That was one of the questions I asked immediately of Pete because of panic over how I played things the previous five seasons. He thought that I did know. It did affect a little bit of how we played the scene in the basement where so much of our history has been very kind of confrontational and anger-ridden and so much conflict. We kind of explored, with this knowledge, not needing to be so heavy-handed and finding a little more nuance and vulnerability in not only the protection of Bonnie but in the relationship between Frank and Sam. I do have to say I think it gave us a different layer of playing our relationship in a way that certainly leans into Sam being aware of this and never bringing that out.

For the last six years, Sam has loomed over everything as the villain that got them all into this mess. Now, we learn it’s a lot more complex than that. I'm sure you've always seen him with more compassion, but were you appreciative that before things wrap up, we get just this much more shading and perspective into who he was?

There's been on social media, when I've done interviews and stuff like that, people are fiercely protective of Annalise. It was an easy target to go after Sam as he's the one who if he hadn't done these things and met with his murder, then we wouldn't have a series. Part of me as an actor liked it. I liked it because I've done so many good guys in my career. It's nice to have this character that was heavily flawed and be the point of anger for a lot of the audience. People are so invested and that's what you hope for. But I found myself constantly defending Sam saying, "Well wait a minute, his hands aren't the only dirty ones." This validates what we naturally do as actors, which is to find those gray areas and find those human elements with each of these characters that we play.

Do you think he really loved either Vivian or Annalise?  

I do. Vivian was obviously later in our story. I knew I had a wife, and my initial approach into this was there was that classic the first person you're with, there was a lot of attraction and physical [connection], but maybe not as fully realized and enlightened. Annalise encapsulated everything that Sam had hoped to have, which is a powerful woman; the sex was great; and it had all those elements of a real challenging and fulfilling relationship. Even though we've had some knockdown, drag-out fights. People say some really nasty things in the heat of the moment. They don't truly believe those things. It doesn't mean that they don't love that person. I've always held on to the fact that Annalise was a true love that he always, always wanted. And it wasn't just transactional.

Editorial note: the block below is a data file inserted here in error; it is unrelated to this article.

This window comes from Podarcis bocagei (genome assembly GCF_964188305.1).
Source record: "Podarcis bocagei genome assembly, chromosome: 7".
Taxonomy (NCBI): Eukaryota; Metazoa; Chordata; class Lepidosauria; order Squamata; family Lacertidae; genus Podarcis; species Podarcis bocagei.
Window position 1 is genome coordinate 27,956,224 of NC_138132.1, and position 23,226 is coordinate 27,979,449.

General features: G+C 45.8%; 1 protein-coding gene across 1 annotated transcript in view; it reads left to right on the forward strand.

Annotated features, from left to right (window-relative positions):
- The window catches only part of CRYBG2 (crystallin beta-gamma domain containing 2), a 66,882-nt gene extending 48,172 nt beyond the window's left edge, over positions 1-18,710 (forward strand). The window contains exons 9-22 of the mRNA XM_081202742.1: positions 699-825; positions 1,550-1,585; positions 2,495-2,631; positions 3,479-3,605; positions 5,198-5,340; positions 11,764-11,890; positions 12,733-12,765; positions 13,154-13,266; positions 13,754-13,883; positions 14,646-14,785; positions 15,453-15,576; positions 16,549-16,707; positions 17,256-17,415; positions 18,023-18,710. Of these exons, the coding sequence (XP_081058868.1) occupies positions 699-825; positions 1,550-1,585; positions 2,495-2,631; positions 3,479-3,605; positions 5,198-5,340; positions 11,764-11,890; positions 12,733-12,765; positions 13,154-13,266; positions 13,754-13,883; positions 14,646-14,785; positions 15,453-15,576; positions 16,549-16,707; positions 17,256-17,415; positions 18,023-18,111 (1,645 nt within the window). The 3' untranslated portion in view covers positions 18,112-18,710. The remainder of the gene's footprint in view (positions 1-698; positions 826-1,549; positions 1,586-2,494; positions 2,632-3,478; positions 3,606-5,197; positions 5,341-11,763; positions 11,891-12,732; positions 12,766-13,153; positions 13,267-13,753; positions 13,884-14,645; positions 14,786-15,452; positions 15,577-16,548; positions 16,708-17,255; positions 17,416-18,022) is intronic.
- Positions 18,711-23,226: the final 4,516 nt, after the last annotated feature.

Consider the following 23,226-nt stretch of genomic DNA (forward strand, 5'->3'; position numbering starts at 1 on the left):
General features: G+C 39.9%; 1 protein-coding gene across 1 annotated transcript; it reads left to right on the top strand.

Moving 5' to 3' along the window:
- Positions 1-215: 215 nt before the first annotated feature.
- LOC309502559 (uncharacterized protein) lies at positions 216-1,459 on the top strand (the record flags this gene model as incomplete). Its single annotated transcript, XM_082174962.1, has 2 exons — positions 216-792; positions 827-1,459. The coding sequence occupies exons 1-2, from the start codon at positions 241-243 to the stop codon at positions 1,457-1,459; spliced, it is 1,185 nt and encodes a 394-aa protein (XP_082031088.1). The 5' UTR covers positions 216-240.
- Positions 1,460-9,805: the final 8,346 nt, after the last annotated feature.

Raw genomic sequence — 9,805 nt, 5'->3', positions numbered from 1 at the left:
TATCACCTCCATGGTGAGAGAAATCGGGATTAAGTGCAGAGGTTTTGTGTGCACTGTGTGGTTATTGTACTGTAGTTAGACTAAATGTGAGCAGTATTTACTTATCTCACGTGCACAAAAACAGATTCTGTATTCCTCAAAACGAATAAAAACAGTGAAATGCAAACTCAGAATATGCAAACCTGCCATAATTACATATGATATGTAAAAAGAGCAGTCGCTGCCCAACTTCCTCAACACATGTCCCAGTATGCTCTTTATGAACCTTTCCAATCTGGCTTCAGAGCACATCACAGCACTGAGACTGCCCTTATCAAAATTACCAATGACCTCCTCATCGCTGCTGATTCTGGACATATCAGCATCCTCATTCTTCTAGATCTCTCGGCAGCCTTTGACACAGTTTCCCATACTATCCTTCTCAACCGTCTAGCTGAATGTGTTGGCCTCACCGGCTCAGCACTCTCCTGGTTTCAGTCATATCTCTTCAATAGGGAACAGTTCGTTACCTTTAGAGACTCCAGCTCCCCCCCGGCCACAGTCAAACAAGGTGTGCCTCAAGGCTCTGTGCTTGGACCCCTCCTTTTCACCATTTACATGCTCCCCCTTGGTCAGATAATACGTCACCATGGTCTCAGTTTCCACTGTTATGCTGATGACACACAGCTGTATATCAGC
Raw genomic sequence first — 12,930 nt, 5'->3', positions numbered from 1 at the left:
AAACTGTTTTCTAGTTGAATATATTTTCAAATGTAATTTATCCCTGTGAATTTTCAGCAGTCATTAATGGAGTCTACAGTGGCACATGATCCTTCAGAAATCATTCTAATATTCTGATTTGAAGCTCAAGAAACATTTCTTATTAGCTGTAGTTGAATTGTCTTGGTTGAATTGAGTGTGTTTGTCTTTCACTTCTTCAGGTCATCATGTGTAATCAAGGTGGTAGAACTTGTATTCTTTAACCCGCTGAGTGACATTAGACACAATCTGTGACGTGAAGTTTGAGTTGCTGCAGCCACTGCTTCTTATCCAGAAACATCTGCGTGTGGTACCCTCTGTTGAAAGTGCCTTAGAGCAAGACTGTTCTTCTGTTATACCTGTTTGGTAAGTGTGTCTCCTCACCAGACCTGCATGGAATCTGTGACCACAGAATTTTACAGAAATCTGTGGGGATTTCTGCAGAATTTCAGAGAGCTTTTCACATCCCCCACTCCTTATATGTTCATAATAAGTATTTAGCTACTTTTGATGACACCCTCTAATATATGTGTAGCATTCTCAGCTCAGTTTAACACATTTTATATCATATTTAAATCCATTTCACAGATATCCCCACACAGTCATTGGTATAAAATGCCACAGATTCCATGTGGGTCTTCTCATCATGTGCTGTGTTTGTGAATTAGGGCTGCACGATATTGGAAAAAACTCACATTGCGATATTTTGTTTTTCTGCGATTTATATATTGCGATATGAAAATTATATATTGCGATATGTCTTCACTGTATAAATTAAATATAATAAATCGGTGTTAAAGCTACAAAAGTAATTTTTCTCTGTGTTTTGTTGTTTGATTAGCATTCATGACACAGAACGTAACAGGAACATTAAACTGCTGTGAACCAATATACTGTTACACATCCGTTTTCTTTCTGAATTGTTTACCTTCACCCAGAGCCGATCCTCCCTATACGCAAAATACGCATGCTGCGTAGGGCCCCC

Why doesn’t Sam want Frank with Bonnie? Is it purely jealousy? Knowing Frank’s true identity?

Jealousy, that's the more salacious [answer] that people will read into that. That's okay. But even despite my checkered past with Bonnie, there was a real protective nature for Bonnie. There really was simply he's a dangerous element and this poor young woman was abused in a very horrific way as a child. Identifying that there were things that I had problems with [in] my childhood, and it was really fiercely trying to be protective of Bonnie in a way. That's where I liked playing that level of not anger and threatening Frank, but just saying, "Come on, you know who you are." Really trying to appeal and reach to him in a different level I haven't tried before. That might have been what a father might do to a son as opposed to just some angry guy saying "Stay away from her. You're a scumbag." It's a mixture of all those things.

How much is this new information likely to once again threaten Bonnie and Frank’s relationship?

I have not seen the last two episodes, so I'm not sure where it's going to go, but as long as those things are on the table, and how complex each of those characters are, I think that threat exists.

Will we see Sam again in the final two episodes? How much is he or Hannah going to end up playing into this trial?

It's safe to say that I'm not in the two that are left. But that doesn't mean that references or the exploration of the characters and what our roles were in the Annalise trial can't play into that. They certainly set up Hannah. I'm not aware of where the story goes in the final two, but it seems like it tees it up that she is making a play. 

If Sam had survived, what do you think would’ve happened? Would he have ever got help? Left Annalise? Been arrested for Lila?

I think this was destined that it was going to end up tragic. Whether it happened then or at some point down the line, it would be living with the guilt and the shame and the constant need for acceptance and trying to protect the lies that have been building up. I don't know that he would have become enlightened. Maybe that's another show that he has amnesia and he's suddenly a good person. He would have continued to probably make enough mistakes that led him to where he is today, six feet under. It's tragic, but I think he was on a collision course for tragedy.

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  • TV Show
  • 6
  • TV-14
  • Peter Nowalk
  • ABC